As Seemannssprache called jargon includes terms and phrases used by mainly sailors and in the shipping employed persons are used. Since these also represent a social milieu with its own culture , the seaman's language is not only a technical language but also a sociolect .
Many terms originate from the language of the coastal inhabitants, Low German . Due to the mixed ship crews with different native speakers, the German seaman's language also contains numerous loan words from other languages, such as Dutch , English and Spanish . Gustav Goedel's etymological lexicon from 1902 lost its importance after the publication of Friedrich Kluge's sailor 's language in 1908. The Kluge was updated in 2007 by Dietmar Bartz and modern vocabulary was added.
In the seaman's language, a more precise definition and differentiation of technical terms from seafaring is reflected. For the seaman it is necessary not to simply speak of a "rope", but rather to describe it more precisely according to its function and type, i.e. by " Want ", "Fall", " Dirk " or " Schot " (or more precisely by " Besanwant "," Jib sheet "etc.) to speak. Another example of a term from the seaman's language: Damaging the above ropes is called shame , ie "causing damage to the rope structure, including fraying, by rubbing against hard objects".
Since the end of commercial sailing, many expressions often only have a historical meaning in the professional environment; so using commercial shipping long ceased all expressions that are still largely completely encountered in recreational sports area (especially in connection with sailing yachts).
- Dietmar Bartz : Sailor's language. From ropes, Pütz and shrouds . Delius Klasing Verlag, Bielefeld 2007, ISBN 978-3-7688-1933-6 . 3rd edition under the title Tampen, Pütz and Wanten. The seaman's language. Marix-Verlag, Wiesbaden 2014, ISBN 978-3-86539-344-9
- Wolfram Claviez: Sailor's Dictionary. 1st edition Bielefeld, Berlin 1973, ISBN 3-7688-0166-7 . 3rd edition Bielefeld 1994, ISBN 3-7688-0853-X
- Elsevier's Dictionary of Port and Shipping. Amsterdam, London 1993, ISBN 0-444-89542-6
- Elsevier's Nautical Dictionary . 3rd edition Amsterdam, London 1994, ISBN 0-444-89604-X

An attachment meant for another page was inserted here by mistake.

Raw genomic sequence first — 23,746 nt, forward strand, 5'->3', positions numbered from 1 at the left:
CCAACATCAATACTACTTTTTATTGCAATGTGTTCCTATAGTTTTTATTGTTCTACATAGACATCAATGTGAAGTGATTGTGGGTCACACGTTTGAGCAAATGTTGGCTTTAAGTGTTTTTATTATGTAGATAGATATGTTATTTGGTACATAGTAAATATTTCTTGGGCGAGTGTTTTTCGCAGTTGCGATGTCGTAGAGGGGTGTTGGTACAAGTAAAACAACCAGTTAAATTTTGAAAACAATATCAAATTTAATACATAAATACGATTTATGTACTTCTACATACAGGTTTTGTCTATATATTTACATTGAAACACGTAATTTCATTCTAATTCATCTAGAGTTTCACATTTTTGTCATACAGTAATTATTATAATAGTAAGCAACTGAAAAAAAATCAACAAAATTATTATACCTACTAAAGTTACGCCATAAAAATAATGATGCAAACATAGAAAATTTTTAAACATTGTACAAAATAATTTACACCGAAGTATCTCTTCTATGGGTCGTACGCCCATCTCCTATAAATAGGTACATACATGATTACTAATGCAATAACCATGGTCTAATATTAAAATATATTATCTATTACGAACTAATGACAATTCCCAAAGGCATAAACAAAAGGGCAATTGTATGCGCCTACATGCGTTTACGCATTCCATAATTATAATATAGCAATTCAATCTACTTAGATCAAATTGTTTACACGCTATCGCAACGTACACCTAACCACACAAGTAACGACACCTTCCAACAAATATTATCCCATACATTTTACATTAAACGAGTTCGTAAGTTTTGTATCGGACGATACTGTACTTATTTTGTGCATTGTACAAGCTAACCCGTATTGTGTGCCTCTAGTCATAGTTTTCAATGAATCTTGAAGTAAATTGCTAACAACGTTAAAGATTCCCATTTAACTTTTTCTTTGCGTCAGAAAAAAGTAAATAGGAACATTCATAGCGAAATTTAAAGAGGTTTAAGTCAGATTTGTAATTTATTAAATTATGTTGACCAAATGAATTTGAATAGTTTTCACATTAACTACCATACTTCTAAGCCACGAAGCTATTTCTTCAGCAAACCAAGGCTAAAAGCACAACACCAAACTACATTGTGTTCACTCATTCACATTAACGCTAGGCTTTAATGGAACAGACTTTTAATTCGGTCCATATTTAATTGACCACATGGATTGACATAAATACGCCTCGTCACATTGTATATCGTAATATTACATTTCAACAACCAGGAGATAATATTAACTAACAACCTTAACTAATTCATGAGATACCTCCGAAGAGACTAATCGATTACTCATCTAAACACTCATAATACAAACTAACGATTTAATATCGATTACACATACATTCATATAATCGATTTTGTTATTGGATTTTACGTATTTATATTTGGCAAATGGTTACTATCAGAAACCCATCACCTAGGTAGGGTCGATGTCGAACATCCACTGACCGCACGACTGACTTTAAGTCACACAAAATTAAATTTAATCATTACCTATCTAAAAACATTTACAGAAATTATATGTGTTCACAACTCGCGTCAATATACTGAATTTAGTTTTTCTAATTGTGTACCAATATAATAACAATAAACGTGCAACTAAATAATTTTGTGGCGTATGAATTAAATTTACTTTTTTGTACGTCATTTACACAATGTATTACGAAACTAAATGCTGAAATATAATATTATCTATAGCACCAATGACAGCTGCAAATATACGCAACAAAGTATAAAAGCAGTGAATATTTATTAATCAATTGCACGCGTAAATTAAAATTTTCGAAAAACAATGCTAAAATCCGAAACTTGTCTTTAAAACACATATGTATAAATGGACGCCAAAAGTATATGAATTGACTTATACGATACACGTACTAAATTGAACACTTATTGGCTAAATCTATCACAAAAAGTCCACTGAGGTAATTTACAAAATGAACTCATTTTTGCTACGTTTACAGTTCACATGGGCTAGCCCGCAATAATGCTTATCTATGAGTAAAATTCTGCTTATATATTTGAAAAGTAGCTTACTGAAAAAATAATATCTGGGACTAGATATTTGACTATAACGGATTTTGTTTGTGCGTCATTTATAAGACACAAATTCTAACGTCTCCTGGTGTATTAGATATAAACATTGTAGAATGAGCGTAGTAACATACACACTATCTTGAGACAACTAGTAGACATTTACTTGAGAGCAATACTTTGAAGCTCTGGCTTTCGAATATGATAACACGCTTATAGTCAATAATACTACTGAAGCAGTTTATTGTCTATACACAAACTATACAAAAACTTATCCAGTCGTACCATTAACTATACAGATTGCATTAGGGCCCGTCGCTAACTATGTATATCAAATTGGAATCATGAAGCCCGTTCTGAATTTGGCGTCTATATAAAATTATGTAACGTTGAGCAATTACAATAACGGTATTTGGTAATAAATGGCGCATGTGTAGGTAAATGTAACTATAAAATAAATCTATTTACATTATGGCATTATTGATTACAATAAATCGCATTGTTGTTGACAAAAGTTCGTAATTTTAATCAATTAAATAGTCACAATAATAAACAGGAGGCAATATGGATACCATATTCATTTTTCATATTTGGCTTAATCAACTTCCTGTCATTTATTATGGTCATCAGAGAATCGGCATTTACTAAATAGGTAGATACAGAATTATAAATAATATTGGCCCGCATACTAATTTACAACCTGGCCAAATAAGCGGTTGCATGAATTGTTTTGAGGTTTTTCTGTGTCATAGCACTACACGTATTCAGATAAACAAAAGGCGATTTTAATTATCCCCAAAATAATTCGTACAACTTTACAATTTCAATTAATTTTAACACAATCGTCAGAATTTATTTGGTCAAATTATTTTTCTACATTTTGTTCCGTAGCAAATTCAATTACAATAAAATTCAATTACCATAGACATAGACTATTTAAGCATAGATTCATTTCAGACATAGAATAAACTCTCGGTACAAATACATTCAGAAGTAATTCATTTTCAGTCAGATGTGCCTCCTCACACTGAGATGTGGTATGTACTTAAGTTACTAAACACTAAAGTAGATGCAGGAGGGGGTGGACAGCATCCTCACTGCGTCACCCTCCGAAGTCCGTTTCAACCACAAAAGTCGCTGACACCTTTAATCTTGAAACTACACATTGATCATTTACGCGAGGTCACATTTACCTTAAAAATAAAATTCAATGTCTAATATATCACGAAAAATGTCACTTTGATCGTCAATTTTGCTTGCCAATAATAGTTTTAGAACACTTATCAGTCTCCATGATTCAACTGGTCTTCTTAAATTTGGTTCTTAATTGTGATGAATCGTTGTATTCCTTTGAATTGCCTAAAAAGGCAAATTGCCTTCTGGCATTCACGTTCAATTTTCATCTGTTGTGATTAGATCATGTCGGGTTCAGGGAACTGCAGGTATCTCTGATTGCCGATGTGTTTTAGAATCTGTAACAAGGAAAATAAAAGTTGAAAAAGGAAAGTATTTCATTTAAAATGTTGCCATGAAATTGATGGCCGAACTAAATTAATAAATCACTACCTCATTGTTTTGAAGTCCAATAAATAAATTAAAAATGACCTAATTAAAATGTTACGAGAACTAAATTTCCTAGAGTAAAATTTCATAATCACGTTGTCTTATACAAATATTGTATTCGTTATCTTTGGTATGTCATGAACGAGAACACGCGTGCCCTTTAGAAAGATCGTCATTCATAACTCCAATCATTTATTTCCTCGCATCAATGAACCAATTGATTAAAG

- Gustav Goedel : Etymological dictionary of the German seaman's language . Verlag von Lipsius und Tischer, Kiel and Leipzig 1902, online in Project Gutenberg ( currently not available to users from Germany )
- Karin Günther: Word and factual history of shipping in Central and Northern Europe from the beginnings to the late Middle Ages. Frankfurt am Main, Bern 1987, ISBN 978-3-82041-019-8
- Henry and Renée Kahane: The Sailor's Language . In: Reallexikon der Byzantinistik . Amsterdam 1968ff., Volume 1, pp. 571-580
- Friedrich Kluge : Sailor's language. Verbatim history handbook of German boatman expressions of older and more recent times . Verlag der Buchhandlung des Waisenhauses, Halle ad Saale 1908. 2nd edition 1911, reprint: Hain, Meisenheim 1973, ISBN 3-920307-10-0 , digitized .
- Undine Kramer: "Sees., Segeln, Seemannssp., Seem., Schifffahrt, Schiffbau und Sport" or 'Special' lexic in the general monolingual dictionary . In: Linguistics Online . tape 3 , no. 2 , 1999, doi : 10.13092 / lo.3.1036 ( bop.unibe.ch [accessed on April 13, 2020]).
- Kurt Opitz: The technical jargon of seafaring. In: Lothar Hoffmann et al. (Ed.): Technical languages. An international handbook on technical language research and terminology science. 1st half band. De Gruyter, Berlin / New York 1998, pp. 1211-1216
- Johann Hinrich Röding : General dictionary of the navy . Hamburg 1773–98 (= 1794/96), reprint Amsterdam 1969, digitized
- Erika Sausverde: Sea words and substratum in Germanic, Baltic and Baltic Finno-Ugric Languages . In: Karlene Jones-Bley, Martin E. Huld: The Indo-Europeanization of Northern Europe . Washington DC 1996, ISBN 0-941694-52-6
- Marlies Schaper, Peter Koll: board jargon. Watched the seaman's mouth. DSV-Verlag, Hamburg 1991, ISBN 3-88412-144-8
- Joachim Schult: Sailors Lexicon . 13th edition, Bielefeld 2008